Your child is probably consuming his or her weight in sugar a year, according to health officials in the United Kingdom.
The average four- to 10-year-old child eats the equivalent of 5,543 sugar cubes a year, which works out to 22 kilograms, Public Health England (PHE) officials said in a release.
That’s more than the average five-year-old, who weighs around 20kg (the average Canadian five-year-old weighs closer to 24kg, according to the Canadian Paediatric Society).
That high-sugar lifestyle is a problem, PHE’s Chief Nutritionist Alison Tedstone said in a news release.
“[It] can lead to painful tooth decay, weight gain and obesity, which can also affect children’s well-being as they are more likely to be bullied, have low self-esteem and miss school.”
Over-indulging in sugar has also been linked to the development of breast and lung cancer, according to a study published this week by the University of Texas.
Officials recommend kids aged four to six years old eat less than a third of that – 19g a day or around 7kg a year. Seven-year-olds are recommended to cap their sugar intake at 24g a day (8.75 kg a year); kids older than 11, at 30g a day (10.95 kg a year).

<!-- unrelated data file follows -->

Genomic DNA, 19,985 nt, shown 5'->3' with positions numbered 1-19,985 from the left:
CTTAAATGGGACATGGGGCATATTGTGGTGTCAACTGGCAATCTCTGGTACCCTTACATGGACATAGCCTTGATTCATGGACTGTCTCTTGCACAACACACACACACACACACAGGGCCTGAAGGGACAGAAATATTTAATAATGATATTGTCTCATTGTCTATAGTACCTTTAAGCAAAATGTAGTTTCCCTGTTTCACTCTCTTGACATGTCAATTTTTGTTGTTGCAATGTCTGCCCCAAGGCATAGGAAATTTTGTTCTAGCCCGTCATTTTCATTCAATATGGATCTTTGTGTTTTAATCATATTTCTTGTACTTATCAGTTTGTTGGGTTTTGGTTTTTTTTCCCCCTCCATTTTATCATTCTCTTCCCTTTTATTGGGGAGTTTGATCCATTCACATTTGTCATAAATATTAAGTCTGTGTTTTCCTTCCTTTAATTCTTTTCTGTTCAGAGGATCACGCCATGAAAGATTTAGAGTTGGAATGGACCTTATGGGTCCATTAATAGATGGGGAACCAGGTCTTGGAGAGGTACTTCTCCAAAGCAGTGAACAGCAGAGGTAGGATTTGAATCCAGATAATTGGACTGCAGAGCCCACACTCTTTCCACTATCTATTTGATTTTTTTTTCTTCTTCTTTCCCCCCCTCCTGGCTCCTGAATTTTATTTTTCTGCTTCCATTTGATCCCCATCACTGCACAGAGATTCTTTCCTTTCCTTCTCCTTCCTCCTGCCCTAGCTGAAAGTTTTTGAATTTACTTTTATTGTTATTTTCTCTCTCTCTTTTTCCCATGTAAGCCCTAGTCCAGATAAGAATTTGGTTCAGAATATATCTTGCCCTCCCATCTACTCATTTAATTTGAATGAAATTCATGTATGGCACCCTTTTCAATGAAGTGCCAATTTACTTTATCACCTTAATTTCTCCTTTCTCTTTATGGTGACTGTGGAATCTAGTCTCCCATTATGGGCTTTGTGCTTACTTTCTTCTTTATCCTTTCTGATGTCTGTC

That’s still less than half what the average British kid is consuming now.
It’s not just kids, either: in March, 2015, the World Health Organization called on people of all ages to reduce sugar consumption to 10 per cent of their daily caloric intake, which they said works out to 25g a day.
Canada’s Heart and Stroke Foundation estimates that sugar makes up around 13% of the average Canadian’s daily diet – but that’s a “conservative” estimate. That works out to around 62.4g a day, or 22.8kg a year. Their recommendations are the same as WHO’s.
With files from Global’s Patricia Kozicka.